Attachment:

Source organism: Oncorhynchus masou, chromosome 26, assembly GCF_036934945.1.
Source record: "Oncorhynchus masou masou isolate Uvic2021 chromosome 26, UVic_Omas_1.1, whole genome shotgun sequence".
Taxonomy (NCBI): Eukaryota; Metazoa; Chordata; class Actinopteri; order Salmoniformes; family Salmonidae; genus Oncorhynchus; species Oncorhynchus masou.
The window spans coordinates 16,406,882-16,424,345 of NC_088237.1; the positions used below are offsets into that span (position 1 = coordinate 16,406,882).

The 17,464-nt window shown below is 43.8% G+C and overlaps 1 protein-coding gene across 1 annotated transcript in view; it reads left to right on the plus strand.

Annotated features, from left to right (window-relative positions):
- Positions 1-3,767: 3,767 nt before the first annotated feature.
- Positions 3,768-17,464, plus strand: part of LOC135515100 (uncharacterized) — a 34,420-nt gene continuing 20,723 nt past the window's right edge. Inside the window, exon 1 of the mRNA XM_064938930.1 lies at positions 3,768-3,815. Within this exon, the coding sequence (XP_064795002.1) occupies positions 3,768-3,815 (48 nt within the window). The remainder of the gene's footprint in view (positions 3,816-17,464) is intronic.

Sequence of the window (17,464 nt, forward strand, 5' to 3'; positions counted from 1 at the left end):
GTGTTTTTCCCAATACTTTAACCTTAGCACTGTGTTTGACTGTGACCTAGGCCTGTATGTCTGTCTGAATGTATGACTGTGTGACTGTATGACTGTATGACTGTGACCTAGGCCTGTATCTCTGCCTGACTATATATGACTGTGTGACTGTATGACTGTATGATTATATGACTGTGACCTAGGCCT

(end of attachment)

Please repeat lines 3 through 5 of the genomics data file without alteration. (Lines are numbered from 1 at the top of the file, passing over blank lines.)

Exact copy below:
Taxonomy (NCBI): Eukaryota; Metazoa; Chordata; class Actinopteri; order Salmoniformes; family Salmonidae; genus Oncorhynchus; species Oncorhynchus masou.
The window spans coordinates 16,406,882-16,424,345 of NC_088237.1; the positions used below are offsets into that span (position 1 = coordinate 16,406,882).

The 17,464-nt window shown below is 43.8% G+C and overlaps 1 protein-coding gene across 1 annotated transcript in view; it reads left to right on the plus strand.